Red Sox Believe Coyle's Tools Defy His Size

BOSTON—The writing was on the wall for North Carolina coach Mike Fox. When he saw that the Red Sox had drafted Sean Coyle in the third round of the 2010 draft, he knew that the 5-foot-8, 175-pound second baseman was unlikely to wear the Tar Heels uniform.

"I don't like to prognosticate or predict, but I would be surprised if Sean Coyle doesn't make it to the major leagues," Fox said. "He's a terrific, terrific player."

The Red Sox signed Coyle for first-round money ($1.3 million), and after one full year at low Class A Greenville, he's done nothing to dissuade Fox or the Sox about their views on his potential.

Coyle's advanced offensive approach earned him an assignment to full-season ball straight out of spring training. He had an uneven season as one of the younger everyday players in the South Atlantic League—he played last year at age 19 and turned 20 in January—a volatility that increased when he was hit in the face by a pitch in early June (requiring him not only to miss time, but also to wear a chin guard for the rest of the year).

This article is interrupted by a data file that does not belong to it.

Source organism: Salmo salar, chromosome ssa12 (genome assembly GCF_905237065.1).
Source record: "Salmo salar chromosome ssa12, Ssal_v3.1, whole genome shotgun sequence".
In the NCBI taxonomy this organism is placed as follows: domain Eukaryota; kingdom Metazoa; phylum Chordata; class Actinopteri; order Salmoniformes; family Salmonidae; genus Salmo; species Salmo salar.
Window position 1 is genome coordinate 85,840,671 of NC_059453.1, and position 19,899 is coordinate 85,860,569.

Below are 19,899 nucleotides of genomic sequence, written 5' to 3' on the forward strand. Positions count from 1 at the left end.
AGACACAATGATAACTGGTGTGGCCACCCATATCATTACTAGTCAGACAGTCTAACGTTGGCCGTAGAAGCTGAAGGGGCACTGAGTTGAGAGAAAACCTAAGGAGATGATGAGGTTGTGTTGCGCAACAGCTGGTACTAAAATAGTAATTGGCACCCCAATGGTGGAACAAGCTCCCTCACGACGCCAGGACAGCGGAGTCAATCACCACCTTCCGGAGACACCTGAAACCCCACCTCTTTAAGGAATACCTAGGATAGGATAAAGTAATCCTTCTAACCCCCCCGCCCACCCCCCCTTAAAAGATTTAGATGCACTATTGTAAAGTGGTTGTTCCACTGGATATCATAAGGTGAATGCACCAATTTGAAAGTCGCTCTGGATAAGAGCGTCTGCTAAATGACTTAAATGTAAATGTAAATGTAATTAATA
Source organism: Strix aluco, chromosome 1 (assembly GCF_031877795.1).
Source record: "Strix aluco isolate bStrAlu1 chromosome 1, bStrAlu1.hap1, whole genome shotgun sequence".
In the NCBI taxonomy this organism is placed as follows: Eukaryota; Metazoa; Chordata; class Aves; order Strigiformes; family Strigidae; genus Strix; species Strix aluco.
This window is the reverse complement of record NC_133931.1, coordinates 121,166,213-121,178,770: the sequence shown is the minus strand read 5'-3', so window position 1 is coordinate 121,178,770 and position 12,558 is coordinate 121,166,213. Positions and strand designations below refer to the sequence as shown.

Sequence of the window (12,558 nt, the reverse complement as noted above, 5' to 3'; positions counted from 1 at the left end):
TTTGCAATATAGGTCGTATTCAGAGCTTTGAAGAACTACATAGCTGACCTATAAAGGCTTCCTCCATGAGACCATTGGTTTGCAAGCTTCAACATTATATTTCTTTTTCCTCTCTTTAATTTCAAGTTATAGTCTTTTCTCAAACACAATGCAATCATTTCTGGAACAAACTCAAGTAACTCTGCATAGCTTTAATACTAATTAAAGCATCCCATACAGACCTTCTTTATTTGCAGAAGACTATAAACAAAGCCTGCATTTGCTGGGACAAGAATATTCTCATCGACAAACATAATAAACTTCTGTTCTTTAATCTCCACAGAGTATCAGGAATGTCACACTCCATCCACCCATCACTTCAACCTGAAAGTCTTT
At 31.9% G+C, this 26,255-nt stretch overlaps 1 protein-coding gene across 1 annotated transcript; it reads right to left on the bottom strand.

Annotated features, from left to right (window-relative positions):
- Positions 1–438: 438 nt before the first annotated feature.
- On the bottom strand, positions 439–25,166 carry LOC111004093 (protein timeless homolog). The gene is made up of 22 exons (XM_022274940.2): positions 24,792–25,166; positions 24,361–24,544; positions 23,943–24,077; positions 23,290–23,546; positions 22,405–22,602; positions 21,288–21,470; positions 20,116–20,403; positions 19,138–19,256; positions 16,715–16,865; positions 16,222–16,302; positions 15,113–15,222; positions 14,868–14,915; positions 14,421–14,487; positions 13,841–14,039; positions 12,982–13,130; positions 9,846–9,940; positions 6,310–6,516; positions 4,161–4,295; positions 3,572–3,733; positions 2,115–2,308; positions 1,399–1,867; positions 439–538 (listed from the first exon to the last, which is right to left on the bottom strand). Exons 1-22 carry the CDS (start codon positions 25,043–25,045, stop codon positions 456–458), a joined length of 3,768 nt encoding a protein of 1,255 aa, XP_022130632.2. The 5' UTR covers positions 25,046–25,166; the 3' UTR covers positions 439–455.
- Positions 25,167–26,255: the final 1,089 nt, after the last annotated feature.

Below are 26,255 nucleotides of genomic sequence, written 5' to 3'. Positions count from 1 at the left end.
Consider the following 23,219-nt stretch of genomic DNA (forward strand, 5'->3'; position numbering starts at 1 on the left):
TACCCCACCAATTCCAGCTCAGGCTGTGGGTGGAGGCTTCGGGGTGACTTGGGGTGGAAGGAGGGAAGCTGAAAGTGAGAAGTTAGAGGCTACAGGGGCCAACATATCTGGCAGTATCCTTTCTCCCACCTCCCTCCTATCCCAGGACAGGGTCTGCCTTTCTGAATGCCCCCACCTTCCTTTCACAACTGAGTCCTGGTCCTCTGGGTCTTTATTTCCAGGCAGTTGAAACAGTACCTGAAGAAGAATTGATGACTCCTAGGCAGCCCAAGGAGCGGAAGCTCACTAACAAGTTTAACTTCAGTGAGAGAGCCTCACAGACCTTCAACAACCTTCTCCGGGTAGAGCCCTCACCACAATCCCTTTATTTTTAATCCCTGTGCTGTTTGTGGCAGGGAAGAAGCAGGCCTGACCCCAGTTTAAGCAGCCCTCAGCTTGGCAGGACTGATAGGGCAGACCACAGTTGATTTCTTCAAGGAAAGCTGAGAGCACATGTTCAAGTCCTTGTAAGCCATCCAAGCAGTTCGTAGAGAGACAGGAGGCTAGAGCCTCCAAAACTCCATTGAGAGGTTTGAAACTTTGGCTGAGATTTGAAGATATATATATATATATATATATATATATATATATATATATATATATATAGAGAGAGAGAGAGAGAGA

Coyle hit .247/.362/.464 in 384 at-bats with Greenville, and Sox officials insist his average failed to reflect his solid performance at the plate in a year he finished with a .362 on-base percentage, .464 slugging mark and .826 OPS.

"This young kid has done nothing but impress us with quality at-bats," Greenville hitting coach Luis Lopez noted during the season. "At one point, he went I think 0-for-16, with 16 quality at-bats. The kid was hitting the ball hard. That's what we care about."

Coyle had significant home/road splits (.267/.372/.514 at home; .224/.351/.402 on the road), but the team feels he has power that can play in any park. He also struck out 110 times in 464 plate appearances, a function, at times, of efforts "to get to (his) power a little more than he needed to, and giving in to the count and situation at times," farm director Ben Crockett said. "I do think the level and age had something to do with that."

That said, Coyle showed a diverse skill set, playing solid defense, running well (20 steals) and demonstrating an advanced command of the strike zone while showing surprising power (48 extra-base hits, 14 homers) given his compact frame.

Sox Yarns

• Pro scout Joe McDonald received a Legends of Scouting Award from the Professional Baseball Scouts Foundation.

• Righthander Alex Wilson, the organization's pitcher of the year last season, stocked shelves at a home improvement store for part of the offseason to augment his income.